The Architecture of Economic Systems: Hierarchies and Polyarchies

American Economic Review, Vol. 76, No. 4, September 1986

Yale University, School of Organization & Management, Economics of Organization, Working Paper Series D, Working Paper No. 9

52 Pages Posted: 30 Jun 2012

See all articles by Raaj Kumar Sah

Raaj Kumar Sah

University of Chicago

Joseph E. Stiglitz

Columbia Business School - Finance and Economics; National Bureau of Economic Research (NBER)

Multiple version iconThere are 3 versions of this paper

Date Written: April 1, 1985

Abstract

We present some new ways of looking at economic systems. The aspect of human behavior which we emphasize is that individuals' judgments entail errors (they sometimes reject good projects and accept bad projects). The aspect of an economic system on which we focus is its architecture; that is, how the decision making units are organized together within a system, who gathers what information, and who communicates what with whom. The architecture of a system affects its performance not only because it influences the nature of errors which individuals make within the system, but also because it has a critical effect on the aggregation of individuals' errors. We analyze and compare the performance of two polar architectures, with decentralized (polyarchical) versus centralized (hierarchical) decision making authorities. Also, we discuss several extensions of our analysis.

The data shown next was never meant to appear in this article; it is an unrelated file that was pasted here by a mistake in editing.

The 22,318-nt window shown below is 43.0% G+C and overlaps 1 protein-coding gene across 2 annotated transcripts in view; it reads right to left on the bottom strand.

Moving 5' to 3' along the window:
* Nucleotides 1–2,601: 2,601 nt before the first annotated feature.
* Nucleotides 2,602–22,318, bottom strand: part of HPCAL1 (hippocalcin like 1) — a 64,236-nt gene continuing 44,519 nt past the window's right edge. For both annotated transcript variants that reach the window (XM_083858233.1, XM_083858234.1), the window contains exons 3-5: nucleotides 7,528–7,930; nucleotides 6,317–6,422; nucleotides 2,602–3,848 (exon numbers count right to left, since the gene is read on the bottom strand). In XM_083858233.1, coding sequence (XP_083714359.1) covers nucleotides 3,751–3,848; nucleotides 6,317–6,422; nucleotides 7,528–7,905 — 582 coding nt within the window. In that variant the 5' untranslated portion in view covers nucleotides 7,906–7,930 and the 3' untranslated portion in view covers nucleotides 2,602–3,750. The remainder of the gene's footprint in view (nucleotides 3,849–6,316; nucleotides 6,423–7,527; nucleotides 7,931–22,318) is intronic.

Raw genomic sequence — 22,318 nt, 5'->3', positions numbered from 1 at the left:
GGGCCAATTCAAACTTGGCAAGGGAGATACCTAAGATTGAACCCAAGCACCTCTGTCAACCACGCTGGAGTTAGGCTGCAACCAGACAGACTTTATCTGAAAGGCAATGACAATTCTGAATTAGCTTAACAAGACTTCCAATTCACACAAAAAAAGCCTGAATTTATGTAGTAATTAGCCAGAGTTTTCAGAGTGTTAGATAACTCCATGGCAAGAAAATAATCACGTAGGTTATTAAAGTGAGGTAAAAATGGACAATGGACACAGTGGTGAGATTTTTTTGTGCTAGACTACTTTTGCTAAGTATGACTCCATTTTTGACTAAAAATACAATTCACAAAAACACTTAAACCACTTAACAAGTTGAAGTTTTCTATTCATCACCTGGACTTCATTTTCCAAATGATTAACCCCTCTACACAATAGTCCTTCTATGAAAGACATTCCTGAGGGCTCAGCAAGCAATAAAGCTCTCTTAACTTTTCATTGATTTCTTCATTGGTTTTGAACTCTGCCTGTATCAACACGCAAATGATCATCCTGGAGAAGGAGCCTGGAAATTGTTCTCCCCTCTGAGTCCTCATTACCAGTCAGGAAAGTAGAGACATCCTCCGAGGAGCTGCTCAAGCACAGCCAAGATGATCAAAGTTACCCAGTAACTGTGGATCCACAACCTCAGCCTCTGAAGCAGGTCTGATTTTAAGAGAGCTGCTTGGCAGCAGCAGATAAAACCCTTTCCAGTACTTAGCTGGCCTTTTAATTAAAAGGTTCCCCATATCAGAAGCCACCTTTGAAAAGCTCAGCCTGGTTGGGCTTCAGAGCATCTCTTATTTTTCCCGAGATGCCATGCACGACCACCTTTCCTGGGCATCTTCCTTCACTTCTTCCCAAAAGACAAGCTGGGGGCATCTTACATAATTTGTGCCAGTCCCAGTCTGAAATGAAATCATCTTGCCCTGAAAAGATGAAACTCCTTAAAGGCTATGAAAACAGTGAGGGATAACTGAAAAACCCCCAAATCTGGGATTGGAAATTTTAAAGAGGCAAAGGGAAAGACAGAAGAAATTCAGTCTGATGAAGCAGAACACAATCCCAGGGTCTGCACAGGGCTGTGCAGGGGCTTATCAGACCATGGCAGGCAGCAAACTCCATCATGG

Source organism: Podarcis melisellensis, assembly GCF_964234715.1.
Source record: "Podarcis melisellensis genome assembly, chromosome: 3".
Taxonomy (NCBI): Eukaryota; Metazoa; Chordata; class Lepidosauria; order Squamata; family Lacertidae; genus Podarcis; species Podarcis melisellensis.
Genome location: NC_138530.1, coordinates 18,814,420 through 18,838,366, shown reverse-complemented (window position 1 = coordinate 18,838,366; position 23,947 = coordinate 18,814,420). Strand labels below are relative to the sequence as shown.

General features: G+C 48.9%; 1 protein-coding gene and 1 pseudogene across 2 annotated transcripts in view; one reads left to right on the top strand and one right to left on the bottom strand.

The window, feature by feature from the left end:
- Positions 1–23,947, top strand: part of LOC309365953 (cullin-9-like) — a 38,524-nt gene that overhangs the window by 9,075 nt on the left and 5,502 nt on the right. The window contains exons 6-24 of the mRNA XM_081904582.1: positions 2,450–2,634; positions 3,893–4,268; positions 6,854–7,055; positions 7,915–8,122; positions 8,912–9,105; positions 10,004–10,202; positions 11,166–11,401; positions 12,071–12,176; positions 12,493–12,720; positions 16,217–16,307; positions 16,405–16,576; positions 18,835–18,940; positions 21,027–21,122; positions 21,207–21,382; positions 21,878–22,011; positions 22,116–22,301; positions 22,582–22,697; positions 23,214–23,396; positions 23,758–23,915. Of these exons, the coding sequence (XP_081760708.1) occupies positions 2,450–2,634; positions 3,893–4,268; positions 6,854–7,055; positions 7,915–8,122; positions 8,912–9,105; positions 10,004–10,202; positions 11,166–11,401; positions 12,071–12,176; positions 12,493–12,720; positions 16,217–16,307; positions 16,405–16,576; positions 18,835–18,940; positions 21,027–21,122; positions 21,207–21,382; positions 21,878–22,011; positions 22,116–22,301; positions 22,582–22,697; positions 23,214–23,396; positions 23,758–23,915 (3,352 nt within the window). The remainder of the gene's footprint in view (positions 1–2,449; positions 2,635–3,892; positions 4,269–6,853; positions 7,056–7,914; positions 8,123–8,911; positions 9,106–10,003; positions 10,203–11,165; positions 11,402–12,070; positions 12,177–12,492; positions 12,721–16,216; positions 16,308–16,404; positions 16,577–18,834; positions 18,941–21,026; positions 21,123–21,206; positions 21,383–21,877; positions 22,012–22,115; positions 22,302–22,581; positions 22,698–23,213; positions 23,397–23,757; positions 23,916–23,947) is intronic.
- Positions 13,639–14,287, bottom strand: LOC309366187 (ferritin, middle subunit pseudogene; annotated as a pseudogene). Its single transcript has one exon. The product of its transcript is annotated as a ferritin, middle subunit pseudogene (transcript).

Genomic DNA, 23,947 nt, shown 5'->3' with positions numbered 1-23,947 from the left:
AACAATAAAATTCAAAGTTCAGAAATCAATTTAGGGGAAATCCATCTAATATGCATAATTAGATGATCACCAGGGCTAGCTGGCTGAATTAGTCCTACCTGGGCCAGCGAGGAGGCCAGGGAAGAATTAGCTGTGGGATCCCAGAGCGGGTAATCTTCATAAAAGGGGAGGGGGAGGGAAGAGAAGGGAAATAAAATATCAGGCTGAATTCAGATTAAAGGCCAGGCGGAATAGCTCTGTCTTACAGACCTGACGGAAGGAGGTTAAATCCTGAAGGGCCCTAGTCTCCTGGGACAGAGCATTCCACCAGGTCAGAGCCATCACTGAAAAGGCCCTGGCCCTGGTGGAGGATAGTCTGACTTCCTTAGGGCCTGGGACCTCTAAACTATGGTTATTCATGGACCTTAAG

Suggested Citation

Sah, Raaj Kumar and Stiglitz, Joseph E., The Architecture of Economic Systems: Hierarchies and Polyarchies (April 1, 1985). American Economic Review, Vol. 76, No. 4, September 1986; Yale University, School of Organization & Management, Economics of Organization, Working Paper Series D, Working Paper No. 9. Available at SSRN: https://ssrn.com/abstract=2096397

Raaj Kumar Sah (Contact Author)

University of Chicago ( email )

Chicago, IL 60637
United States
+1 773 288 1117 (Phone)

Joseph E. Stiglitz

Columbia Business School - Finance and Economics ( email )

3022 Broadway
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New York, NY 10027
United States
(212) 854-0671 (Phone)
(212) 662-8474 (Fax)

HOME PAGE: http://www.josephstiglitz.com

National Bureau of Economic Research (NBER) ( email )

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